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to feel this has gone too far now! (DM alert)

(14 Posts)
StrandedBear Mon 15-Aug-11 10:50:08

Message withdrawn at poster's request.

Tanif Mon 15-Aug-11 10:52:58

Surely it's easily resolved if she just kicks him out? That's probably a clause of the eviction but the DM do like to dress everything up to sound worse than it is...

MrsFlittersnoop Mon 15-Aug-11 10:53:26

Hi StrandedBear, I totally agree!

There is a lively Mumsnet debate on the subject already taking place HERE if you'd like to join in!

timidviper Mon 15-Aug-11 10:55:04

There are several other threads on this already and very mixed opinions from those on them.

Some interesting info (although I stress I can't verify it) is that there is a large amount of arrears owed on the rent so the council may have more reasons than this for eviction.

This morning the mother is featured in the DM claiming the police have breached her son's human rights hmm so maybe (if this is reported correctly) we can see where the son gets his attitudes and respect for society from.

CubiksRube Mon 15-Aug-11 10:55:06

YANBU - you are quite right.

I spoke with my mother about this yesterday, and she said there was no way she could have forcibly kept me inside at 18, let alone a young man who may well have been taller and bigger than her.

At 18, this boy is technically an adult and HE should be the one who is punished, rather than his family. His crime; his responsibility - HE should be evicted and not allowed to visit the street on which the house is located.

squeakytoy Mon 15-Aug-11 10:56:55

I read that, and to be quite honest, that mother is either in denial about her son, or is trying to make excuses for him. sad

caramelwaffle Mon 15-Aug-11 10:57:48

Perhaps the full facts of the case have not been reported; there is for example, the fact that she is apparently almost £2000 in rent arrears.

I heard suggested on the radio that she be swapped from a two bedroom to a one bedroom apartment. The son therefore has no part in the new tenancy.

It was my understanding from what has been reported that the tenancy states no adult living in the accommodation should be convicted of crimes related to anti social behaviour (?)

MrsFlittersnoop Mon 15-Aug-11 11:06:00

If the council have other reasons for evicting this woman then that is an entirely separate issue.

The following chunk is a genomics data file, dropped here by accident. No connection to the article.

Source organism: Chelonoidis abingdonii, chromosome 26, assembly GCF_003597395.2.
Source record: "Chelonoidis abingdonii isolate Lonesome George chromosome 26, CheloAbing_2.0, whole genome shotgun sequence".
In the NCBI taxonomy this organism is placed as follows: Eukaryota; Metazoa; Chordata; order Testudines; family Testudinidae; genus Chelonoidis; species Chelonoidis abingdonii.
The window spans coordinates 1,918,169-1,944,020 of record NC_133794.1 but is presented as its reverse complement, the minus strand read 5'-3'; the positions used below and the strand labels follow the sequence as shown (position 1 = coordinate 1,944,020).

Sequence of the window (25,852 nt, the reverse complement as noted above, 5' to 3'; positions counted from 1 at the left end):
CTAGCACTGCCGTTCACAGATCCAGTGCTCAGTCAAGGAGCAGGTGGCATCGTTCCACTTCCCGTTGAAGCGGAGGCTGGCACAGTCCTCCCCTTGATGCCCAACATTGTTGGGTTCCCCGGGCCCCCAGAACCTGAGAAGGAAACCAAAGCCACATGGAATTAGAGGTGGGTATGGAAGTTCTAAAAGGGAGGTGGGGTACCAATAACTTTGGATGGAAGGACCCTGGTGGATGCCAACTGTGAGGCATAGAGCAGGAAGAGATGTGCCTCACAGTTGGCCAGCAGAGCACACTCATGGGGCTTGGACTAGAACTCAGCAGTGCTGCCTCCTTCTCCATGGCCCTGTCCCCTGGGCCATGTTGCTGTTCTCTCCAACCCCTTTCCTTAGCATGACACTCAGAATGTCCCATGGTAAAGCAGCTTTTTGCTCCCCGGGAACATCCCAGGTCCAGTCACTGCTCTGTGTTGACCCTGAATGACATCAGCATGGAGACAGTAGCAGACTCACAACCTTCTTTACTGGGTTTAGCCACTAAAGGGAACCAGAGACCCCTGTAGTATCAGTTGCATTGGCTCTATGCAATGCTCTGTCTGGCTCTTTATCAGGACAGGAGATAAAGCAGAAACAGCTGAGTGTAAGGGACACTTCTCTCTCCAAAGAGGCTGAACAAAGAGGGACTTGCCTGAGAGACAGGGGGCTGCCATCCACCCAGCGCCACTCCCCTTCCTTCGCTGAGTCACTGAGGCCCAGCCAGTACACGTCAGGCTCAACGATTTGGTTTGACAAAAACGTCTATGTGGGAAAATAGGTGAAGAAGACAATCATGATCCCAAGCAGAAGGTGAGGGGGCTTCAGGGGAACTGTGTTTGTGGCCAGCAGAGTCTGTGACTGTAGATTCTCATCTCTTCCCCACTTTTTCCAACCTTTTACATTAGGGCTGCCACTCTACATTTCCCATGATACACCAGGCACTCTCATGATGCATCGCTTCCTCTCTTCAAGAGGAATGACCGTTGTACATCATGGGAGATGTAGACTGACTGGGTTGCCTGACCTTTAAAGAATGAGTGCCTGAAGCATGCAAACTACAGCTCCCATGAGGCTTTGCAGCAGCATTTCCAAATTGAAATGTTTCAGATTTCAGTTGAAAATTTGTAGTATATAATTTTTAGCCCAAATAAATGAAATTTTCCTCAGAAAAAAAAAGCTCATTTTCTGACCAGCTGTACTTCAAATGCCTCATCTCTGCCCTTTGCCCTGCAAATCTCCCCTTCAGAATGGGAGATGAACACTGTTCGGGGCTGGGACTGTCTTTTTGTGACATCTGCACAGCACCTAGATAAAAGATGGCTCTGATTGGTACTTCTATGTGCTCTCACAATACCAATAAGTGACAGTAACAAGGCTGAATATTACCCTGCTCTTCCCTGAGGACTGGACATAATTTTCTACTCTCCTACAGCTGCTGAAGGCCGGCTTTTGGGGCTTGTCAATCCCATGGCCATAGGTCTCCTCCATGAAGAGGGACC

But we CANNOT have a 2-tier legal system which:

a) punishes adults and children who are completely innocent of any crime, just because they are poor, or:

b) treats 2 individuals convicted of the same crime differently, just because one is richer (or comes from a richer family) than the other.

How can we possibly justify one law for the criminal rich and another (much harsher one) for the criminal poor which also punishes their innocent FAMILIES?

carben Mon 15-Aug-11 11:09:22

But (a) he's not yet been convicted and (b) if he is convicted he will be punished by the court. What law says that he and his family should be punished twice. An 18 year old living with his owner-occupier parents will not be punished twice and neither will his family. It treats people with the least twice as hard as the more well-off and then we expect them to be fully paid up members of society. Something is broken but it appears to be any sign of fairness and alongside that a nasty thirst for revenge.

LadyThumb Mon 15-Aug-11 11:10:11

She is in arrears, and it is a Clause in her Tenancy Agreement - nothing to do with the Government cracking down. If she chooses to have her adult son with her, and he is convicted of criminal activity, then the Council/HA can enforce her Tenancy Agreement.

troisgarcons Mon 15-Aug-11 11:11:59

She will be roused because of the 8yo child.

herbietea Mon 15-Aug-11 11:12:16

Message withdrawn

meditrina Mon 15-Aug-11 11:38:38

There have already been a couple of quite lively threads on this.

We do not know the full facts if this case - it is notable that despite Wandsworth actually being the scene of disturbances, there has only been one eviction case brought forward (so far - agree this is worth keeping an eye on). It does not appear (as yet) to be used for everyone convicted for any offence last week.

We do not know the background if the family (I think rent arrears are irrelevant, but there may be other issues), the alleged offences (yet to be heard in a higher court) include violent disturbance, and we do not know how close to their home the alleged offences took place. All of these will be factors in deciding if the use of the good behaviour clause is indeed reasonable, and the county court will decide whether or not an eviction can go ahead.

Mandy2003 Mon 15-Aug-11 11:44:07

I read that she was about £1,500 in rent arrears already. No doubt this has been caused by the inefficiency of her council's housing benefit department not paying the rent to the housing department.

When this happened years ago in Islington the courts refused to hear any council eviction proceedings in protest at the inefficiency that had caused the arrears (I think this has been mentioned on MN before).

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